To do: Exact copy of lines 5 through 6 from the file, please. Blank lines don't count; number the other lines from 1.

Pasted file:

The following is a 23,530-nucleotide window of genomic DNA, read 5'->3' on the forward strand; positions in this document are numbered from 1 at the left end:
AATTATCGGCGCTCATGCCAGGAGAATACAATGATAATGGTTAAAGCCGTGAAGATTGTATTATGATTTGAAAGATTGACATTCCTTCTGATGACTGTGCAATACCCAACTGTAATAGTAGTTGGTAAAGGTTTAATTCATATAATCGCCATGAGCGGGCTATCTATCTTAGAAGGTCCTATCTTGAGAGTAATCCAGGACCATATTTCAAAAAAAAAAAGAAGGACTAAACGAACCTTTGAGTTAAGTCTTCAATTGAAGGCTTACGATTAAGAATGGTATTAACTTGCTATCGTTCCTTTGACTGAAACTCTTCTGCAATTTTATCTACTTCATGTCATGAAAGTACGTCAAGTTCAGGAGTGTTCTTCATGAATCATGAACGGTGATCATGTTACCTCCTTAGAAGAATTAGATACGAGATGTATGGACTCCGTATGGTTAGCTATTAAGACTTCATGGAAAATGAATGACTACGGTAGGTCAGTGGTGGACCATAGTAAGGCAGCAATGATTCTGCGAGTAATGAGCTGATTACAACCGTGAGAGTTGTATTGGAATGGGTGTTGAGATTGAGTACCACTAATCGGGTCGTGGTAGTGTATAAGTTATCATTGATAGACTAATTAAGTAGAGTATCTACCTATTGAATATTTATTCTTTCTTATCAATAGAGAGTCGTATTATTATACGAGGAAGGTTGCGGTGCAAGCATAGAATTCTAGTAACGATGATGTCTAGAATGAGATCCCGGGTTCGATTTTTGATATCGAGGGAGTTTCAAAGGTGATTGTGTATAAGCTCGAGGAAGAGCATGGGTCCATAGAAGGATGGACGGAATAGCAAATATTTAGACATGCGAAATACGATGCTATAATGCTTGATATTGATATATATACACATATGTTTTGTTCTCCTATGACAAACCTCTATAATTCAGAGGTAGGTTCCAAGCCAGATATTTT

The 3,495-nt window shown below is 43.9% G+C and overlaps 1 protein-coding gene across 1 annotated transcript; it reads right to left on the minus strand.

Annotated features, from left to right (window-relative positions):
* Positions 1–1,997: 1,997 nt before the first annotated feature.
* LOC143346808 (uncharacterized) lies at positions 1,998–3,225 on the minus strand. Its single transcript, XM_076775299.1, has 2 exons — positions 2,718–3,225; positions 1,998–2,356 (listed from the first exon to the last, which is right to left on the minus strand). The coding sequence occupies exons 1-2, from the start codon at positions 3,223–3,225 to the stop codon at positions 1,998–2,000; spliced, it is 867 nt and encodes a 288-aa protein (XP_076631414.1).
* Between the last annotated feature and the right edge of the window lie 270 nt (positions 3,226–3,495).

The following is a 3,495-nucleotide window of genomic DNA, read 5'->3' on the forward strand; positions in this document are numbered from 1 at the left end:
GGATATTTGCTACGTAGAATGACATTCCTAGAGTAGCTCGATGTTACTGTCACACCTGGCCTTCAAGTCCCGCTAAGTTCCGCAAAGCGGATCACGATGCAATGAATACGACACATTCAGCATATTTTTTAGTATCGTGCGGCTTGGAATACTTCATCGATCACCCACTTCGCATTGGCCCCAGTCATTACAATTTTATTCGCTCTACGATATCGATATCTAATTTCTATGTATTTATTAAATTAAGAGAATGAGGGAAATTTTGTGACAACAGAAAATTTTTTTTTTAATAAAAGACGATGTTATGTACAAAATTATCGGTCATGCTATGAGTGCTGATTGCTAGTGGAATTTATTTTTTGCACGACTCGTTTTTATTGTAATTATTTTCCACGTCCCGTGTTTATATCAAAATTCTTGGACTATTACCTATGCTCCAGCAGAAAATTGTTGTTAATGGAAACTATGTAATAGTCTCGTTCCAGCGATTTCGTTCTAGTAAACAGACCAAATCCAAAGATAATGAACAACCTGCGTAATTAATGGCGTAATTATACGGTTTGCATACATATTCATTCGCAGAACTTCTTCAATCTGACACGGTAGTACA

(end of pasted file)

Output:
* Positions 1–1,997: 1,997 nt before the first annotated feature.
* LOC143346808 (uncharacterized) lies at positions 1,998–3,225 on the minus strand. Its single transcript, XM_076775299.1, has 2 exons — positions 2,718–3,225; positions 1,998–2,356 (listed from the first exon to the last, which is right to left on the minus strand). The coding sequence occupies exons 1-2, from the start codon at positions 3,223–3,225 to the stop codon at positions 1,998–2,000; spliced, it is 867 nt and encodes a 288-aa protein (XP_076631414.1).